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Health care for kids: 4 things your health plan must fully cover Posted: February 3rd, 2012

By Barbara Marquand

Ben Franklin's observation that "an ounce of prevention is worth a pound of cure" makes a lot of sense when managing your kids' health care, and today it's easier to put into practice.

Under the Patient Protection and Affordable Care Act, the federal health reform law passed in 2010, most group and individual health insurance plans must cover preventive care 100 percent. That means you pay no copay, deductible or coinsurance. Since the law was passed, federal health officials have specified the types of services that should be considered preventive care.

Here are the prevention services the federal government says new health insurance plans must fully cover for children:

1. Well-baby visits

Health care experts say babies should go to the doctor six times during the first year to make sure they're developing on track and to catch any problems early. Your baby should see the doctor two to three days after coming home from the hospital and then at 1, 2, 4, 6 and 9 months.

2. Well-child visits

Kids grow up quickly in the first few years, so it's important to check in regularly with a doctor. Well-child visits are recommended at 12, 15, 18, 24 and 30 months and then once a year for children ages 3 to 18.

3. Vaccinations

Routine vaccines are fully covered, including tetanus, diphtheria and pertussis; hepatitis A and B; measles, mumps and rubella; varicella (chickenpox); and other standard recommended shots.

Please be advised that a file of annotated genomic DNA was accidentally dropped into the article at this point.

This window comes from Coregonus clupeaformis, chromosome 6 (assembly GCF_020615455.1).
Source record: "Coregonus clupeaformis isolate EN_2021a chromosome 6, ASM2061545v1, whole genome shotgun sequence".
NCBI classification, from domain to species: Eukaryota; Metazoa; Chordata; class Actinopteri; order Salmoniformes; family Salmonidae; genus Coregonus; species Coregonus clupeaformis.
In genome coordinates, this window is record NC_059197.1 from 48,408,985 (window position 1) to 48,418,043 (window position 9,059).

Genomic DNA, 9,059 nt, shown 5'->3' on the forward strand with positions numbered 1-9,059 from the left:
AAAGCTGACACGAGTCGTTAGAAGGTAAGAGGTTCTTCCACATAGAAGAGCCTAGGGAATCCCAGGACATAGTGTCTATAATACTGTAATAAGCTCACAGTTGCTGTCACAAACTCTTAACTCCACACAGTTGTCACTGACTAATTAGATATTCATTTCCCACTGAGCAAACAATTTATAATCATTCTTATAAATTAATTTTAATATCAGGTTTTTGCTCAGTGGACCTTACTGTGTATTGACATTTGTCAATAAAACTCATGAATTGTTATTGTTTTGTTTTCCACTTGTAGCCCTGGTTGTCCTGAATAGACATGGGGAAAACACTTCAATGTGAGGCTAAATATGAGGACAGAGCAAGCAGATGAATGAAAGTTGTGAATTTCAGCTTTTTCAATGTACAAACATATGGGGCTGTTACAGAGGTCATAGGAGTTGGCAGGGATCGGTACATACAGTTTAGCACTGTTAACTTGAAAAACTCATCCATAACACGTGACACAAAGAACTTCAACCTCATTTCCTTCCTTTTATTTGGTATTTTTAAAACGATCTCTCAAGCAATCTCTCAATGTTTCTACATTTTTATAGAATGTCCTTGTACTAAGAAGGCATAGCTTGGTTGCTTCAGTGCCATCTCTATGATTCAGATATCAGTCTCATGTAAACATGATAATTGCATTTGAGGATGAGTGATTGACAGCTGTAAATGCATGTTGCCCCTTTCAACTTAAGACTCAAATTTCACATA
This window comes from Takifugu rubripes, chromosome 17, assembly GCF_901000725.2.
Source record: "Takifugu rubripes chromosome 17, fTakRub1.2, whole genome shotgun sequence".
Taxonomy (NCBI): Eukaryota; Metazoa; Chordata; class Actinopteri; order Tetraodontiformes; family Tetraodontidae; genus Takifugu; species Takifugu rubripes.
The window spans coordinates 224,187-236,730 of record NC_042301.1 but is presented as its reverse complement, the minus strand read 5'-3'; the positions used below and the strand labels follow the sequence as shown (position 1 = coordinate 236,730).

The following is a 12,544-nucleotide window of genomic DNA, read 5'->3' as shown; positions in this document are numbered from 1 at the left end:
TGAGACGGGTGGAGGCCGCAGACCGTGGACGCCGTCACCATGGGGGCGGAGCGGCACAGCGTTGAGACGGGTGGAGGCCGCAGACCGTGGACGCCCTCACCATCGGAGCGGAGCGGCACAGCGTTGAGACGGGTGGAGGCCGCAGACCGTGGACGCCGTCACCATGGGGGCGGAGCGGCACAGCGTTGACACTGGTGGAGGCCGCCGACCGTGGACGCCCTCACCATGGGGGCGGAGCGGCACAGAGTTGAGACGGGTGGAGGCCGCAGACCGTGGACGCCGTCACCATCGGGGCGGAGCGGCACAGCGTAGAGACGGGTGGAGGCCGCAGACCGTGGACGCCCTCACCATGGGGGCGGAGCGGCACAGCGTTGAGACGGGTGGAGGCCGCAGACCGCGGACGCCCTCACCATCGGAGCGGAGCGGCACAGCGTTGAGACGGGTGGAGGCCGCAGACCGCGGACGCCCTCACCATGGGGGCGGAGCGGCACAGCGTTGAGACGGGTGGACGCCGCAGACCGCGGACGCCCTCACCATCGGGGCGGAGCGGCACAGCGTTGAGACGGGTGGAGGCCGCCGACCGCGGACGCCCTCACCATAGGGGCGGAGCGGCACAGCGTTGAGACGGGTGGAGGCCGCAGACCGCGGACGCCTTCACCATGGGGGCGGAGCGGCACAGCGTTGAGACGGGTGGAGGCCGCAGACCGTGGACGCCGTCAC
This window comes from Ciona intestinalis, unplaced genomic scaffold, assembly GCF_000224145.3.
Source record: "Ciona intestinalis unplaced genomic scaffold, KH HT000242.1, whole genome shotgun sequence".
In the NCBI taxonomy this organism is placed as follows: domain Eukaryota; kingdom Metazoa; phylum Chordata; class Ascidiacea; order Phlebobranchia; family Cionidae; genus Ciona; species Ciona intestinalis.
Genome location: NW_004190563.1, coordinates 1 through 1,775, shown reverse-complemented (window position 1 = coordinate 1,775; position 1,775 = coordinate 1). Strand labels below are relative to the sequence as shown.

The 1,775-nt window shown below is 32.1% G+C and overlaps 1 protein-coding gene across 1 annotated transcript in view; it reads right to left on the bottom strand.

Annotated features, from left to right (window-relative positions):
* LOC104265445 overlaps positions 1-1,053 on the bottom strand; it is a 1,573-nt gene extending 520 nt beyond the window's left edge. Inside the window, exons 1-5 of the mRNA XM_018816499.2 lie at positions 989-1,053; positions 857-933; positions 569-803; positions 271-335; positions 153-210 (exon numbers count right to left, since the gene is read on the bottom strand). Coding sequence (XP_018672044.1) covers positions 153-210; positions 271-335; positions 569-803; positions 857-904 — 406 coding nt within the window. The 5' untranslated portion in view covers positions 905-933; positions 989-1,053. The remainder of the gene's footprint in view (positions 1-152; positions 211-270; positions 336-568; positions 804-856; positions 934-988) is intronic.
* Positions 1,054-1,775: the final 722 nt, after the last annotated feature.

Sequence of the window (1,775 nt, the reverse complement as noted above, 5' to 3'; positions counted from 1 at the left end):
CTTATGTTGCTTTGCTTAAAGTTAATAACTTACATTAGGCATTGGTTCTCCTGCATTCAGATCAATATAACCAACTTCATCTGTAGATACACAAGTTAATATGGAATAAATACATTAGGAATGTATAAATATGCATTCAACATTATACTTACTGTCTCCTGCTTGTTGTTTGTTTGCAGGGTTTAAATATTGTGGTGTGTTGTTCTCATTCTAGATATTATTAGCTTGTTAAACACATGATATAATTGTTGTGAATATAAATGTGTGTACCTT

4. Screenings

Fully covered screenings include developmental and behavioral assessments, blood pressure screening, and height and weight measurements. Also included are screenings for these conditions:

  • Obesity in children 6 and older. Health education counseling to help your child achieve a healthy weight is also fully covered.
  • Depression among adolescents.
  • Sexually transmitted infection, including HIV, among adolescents at risk.
  • Lead poisoning for children at risk of exposure.
  • Cervical cancer. Pap tests are fully covered for teen girls who have been sexually active for three years.
  • Alcohol and drug use among adolescents.
  • Autism. Screening is covered at 18 months and 24 months.
  • Anemia. Iron supplements are fully covered for children ages 6 months to 12 months at risk for anemia.

The U.S. Department of Health and Human Services provides more detail about preventive services on its HealthCare.gov website, including what you can do to help your child stay healthy.